I'm interested in solving a differential equation in which I don't know the analytical form of the right hand side, I only know its numerical value for a finite set of values of the independent variable:


I haven't found a library that allows me to solve this problem and I want to make sure if there are any before trying to solve it myself, I figured one would have to interpolate the array to match the specific grid that the integrator uses, or fix the grid to the points $x_i$ for which I have the value $f(x_i)$.

  • 2
    $\begingroup$ Both methods that you're proposing should work. Particularly, if you create an interpolation function you can use it as a parameter for the integrator. $\endgroup$
    – nicoguaro
    Sep 12 '18 at 2:42
  • $\begingroup$ Thinking a little bit, collocation methods might work well for your problem. $\endgroup$
    – nicoguaro
    Sep 12 '18 at 20:05

Because the r.h.s. is independent of $y$, your case is already handled as a special case by some standard interpolation libraries. Here's an example of how to do with cubic splines in scipy (docs link), I picked a nice function $(1+x^2)^{-1}$ just to illustrate:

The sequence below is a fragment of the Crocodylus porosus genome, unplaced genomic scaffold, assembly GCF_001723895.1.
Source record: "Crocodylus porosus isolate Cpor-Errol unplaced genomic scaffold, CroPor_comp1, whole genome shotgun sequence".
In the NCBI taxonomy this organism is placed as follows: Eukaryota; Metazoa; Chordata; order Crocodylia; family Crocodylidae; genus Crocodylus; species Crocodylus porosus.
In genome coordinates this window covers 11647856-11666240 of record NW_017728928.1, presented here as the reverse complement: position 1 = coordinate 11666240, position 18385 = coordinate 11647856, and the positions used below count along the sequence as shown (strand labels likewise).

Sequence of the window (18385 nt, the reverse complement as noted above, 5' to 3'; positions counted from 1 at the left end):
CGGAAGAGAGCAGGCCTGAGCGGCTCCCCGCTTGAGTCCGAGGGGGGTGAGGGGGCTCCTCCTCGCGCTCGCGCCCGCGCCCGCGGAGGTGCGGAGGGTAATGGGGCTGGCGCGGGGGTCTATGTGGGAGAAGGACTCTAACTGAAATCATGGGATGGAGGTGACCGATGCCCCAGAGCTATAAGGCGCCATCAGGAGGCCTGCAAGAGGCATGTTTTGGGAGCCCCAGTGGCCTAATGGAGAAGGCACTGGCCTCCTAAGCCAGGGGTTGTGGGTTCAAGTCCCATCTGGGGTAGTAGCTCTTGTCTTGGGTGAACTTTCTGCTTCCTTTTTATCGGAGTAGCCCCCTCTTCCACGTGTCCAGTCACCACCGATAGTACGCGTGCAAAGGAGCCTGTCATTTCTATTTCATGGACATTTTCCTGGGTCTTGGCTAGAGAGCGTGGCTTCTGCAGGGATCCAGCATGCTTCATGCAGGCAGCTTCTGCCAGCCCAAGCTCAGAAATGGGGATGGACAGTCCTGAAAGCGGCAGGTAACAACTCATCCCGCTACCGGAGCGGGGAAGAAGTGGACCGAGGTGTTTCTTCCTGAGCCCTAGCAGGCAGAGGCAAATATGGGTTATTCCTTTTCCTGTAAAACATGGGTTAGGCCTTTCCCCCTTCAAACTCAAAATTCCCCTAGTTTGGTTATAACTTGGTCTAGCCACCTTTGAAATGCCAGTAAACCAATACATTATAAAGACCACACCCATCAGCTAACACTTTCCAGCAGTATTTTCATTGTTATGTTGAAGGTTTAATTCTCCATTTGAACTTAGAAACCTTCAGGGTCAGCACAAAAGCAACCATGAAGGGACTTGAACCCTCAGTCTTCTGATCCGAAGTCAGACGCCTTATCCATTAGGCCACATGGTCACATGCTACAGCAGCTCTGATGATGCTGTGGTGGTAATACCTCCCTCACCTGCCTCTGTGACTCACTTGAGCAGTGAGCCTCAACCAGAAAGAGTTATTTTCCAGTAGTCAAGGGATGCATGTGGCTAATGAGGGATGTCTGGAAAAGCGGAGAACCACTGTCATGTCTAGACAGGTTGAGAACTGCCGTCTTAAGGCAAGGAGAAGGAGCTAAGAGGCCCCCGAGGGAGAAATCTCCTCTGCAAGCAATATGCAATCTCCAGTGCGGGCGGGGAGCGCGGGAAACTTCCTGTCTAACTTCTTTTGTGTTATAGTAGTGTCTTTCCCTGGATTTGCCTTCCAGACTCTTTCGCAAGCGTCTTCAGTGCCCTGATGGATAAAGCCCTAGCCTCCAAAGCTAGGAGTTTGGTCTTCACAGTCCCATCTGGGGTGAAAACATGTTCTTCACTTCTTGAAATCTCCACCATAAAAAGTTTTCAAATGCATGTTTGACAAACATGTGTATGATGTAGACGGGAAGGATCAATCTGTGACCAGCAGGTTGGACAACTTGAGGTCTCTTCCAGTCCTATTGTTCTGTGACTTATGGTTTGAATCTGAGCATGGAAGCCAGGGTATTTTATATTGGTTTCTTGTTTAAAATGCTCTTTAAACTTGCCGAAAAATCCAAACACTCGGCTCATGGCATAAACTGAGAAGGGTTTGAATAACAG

x = array([0.0] + sorted(np.random.rand(16)) + [1.0])
y = 1/(1+x*x)
f = CubicSpline(x, y)
u = f.antiderivative()

In [34]: u(0.5) - np.math.atan(0.5)
Out[34]: -5.874574474096228e-07

So first you interpolate the r.h.s. function $f$, then its antiderivative $u$ is computed exactly for that interpolant, solving $u'(x)=f(x)$. It's a reasonably common basic feature for such a library.

  • $\begingroup$ Thank you, I will try your solution. Would you know what to do if $f$ was a function of $y$ too? $\endgroup$ Sep 13 '18 at 13:29
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    $\begingroup$ This idea is only for the special case. Do you mean if at each time you know the function $y\mapsto f(y,x_i)$? I'm not quite sure what form that would take, it seems like an unusual setup. You'd need a proper ODE solver and a more precise idea how you'd interpolate between the $x_i$'s. $\endgroup$
    – Kirill
    Sep 13 '18 at 14:22

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